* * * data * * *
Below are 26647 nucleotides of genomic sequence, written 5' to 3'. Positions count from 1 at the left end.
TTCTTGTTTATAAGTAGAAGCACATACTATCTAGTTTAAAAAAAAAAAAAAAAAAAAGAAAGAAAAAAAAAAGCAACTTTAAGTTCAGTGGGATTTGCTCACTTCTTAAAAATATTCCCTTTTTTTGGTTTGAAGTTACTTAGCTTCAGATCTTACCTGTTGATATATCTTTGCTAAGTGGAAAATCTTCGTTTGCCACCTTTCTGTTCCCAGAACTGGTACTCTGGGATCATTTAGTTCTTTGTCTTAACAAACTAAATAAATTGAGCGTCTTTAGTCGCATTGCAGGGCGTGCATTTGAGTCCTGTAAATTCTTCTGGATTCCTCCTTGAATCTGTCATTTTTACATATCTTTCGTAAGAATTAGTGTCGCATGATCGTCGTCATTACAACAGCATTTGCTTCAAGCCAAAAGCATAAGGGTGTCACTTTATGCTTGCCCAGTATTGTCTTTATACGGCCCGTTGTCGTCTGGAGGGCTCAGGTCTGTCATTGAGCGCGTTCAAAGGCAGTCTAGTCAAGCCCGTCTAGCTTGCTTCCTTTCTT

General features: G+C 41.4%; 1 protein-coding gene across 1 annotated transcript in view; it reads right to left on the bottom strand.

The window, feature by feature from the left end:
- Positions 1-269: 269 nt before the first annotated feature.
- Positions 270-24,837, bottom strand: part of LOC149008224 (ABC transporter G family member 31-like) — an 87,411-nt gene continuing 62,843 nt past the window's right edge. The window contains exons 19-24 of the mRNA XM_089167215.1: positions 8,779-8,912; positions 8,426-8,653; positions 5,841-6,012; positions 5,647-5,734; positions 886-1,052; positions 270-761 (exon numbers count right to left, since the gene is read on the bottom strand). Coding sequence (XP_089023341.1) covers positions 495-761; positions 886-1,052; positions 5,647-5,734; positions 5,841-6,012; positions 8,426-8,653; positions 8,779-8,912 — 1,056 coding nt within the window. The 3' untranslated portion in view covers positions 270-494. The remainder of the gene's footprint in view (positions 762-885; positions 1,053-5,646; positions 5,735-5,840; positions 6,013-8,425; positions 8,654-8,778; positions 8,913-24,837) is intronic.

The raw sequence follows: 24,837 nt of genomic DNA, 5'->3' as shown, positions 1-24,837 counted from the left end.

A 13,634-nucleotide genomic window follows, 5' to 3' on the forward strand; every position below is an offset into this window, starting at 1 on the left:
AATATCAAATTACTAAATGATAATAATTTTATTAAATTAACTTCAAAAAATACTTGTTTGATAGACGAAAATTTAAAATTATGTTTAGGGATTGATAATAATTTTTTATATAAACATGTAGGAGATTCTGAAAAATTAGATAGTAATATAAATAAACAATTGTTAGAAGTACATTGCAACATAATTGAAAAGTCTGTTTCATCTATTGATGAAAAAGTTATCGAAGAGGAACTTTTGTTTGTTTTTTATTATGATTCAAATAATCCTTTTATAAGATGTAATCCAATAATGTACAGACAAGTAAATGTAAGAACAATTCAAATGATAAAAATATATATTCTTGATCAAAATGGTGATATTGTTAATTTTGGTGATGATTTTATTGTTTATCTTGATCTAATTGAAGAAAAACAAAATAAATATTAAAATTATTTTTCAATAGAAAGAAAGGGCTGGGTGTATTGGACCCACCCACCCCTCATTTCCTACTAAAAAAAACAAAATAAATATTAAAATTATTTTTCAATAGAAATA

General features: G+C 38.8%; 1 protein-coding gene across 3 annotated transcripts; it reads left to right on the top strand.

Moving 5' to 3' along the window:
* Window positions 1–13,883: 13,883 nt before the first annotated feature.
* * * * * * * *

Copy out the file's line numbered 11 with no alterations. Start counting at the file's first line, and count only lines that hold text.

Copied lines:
Moving 5' to 3' along the window: